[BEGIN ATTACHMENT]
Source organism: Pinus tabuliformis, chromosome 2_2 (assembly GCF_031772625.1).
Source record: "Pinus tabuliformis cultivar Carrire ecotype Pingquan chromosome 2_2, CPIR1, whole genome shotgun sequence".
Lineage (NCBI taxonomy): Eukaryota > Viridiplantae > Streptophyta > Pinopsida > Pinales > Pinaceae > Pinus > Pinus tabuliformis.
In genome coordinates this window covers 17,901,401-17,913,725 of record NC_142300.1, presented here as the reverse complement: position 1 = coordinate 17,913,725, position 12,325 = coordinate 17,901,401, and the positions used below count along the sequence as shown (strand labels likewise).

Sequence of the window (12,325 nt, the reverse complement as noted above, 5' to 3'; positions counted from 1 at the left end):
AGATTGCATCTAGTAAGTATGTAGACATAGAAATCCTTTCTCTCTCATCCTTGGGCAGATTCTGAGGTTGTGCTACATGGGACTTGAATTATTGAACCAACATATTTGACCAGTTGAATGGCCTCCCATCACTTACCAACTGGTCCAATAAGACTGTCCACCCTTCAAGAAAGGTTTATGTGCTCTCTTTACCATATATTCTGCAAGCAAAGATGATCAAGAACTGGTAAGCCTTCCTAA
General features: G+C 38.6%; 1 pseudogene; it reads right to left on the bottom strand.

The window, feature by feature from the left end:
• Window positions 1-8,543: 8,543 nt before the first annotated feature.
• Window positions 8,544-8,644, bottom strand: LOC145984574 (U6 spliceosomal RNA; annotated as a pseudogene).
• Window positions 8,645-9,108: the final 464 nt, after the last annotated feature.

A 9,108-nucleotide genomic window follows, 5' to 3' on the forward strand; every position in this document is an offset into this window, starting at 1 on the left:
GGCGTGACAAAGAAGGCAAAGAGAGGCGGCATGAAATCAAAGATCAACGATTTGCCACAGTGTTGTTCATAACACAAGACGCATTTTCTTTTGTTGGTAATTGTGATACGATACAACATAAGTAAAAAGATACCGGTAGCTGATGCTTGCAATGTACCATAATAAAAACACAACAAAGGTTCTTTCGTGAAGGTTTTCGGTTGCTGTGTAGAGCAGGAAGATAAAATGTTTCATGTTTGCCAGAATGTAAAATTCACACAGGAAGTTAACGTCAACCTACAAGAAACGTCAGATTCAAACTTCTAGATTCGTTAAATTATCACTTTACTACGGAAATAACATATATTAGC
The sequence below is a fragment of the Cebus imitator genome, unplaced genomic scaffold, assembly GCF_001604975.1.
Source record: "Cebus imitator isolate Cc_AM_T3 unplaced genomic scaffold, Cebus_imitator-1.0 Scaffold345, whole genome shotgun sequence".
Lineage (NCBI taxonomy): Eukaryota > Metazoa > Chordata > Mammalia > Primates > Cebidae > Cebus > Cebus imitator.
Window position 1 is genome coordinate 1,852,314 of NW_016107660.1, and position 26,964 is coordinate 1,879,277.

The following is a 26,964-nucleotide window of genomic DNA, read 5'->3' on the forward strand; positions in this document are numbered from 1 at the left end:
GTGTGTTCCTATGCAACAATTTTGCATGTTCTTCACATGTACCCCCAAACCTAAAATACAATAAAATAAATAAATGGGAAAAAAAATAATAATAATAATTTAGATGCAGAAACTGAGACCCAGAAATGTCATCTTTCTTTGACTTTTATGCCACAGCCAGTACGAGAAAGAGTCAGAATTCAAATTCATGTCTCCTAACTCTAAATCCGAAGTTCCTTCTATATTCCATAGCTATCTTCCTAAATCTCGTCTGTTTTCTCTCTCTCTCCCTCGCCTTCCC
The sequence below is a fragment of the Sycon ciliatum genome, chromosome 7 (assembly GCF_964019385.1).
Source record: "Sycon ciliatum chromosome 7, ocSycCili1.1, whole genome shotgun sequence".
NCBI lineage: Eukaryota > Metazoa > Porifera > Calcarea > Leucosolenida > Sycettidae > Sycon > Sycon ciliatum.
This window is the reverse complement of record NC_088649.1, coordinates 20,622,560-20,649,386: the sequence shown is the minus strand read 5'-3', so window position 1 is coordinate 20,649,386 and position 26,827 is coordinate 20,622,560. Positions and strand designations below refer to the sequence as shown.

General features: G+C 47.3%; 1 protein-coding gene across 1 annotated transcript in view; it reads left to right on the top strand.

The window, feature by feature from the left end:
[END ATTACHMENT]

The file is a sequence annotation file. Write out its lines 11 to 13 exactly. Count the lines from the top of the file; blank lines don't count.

• Window positions 8,645-9,108: the final 464 nt, after the last annotated feature.

A 9,108-nucleotide genomic window follows, 5' to 3' on the forward strand; every position in this document is an offset into this window, starting at 1 on the left:
GGCGTGACAAAGAAGGCAAAGAGAGGCGGCATGAAATCAAAGATCAACGATTTGCCACAGTGTTGTTCATAACACAAGACGCATTTTCTTTTGTTGGTAATTGTGATACGATACAACATAAGTAAAAAGATACCGGTAGCTGATGCTTGCAATGTACCATAATAAAAACACAACAAAGGTTCTTTCGTGAAGGTTTTCGGTTGCTGTGTAGAGCAGGAAGATAAAATGTTTCATGTTTGCCAGAATGTAAAATTCACACAGGAAGTTAACGTCAACCTACAAGAAACGTCAGATTCAAACTTCTAGATTCGTTAAATTATCACTTTACTACGGAAATAACATATATTAGC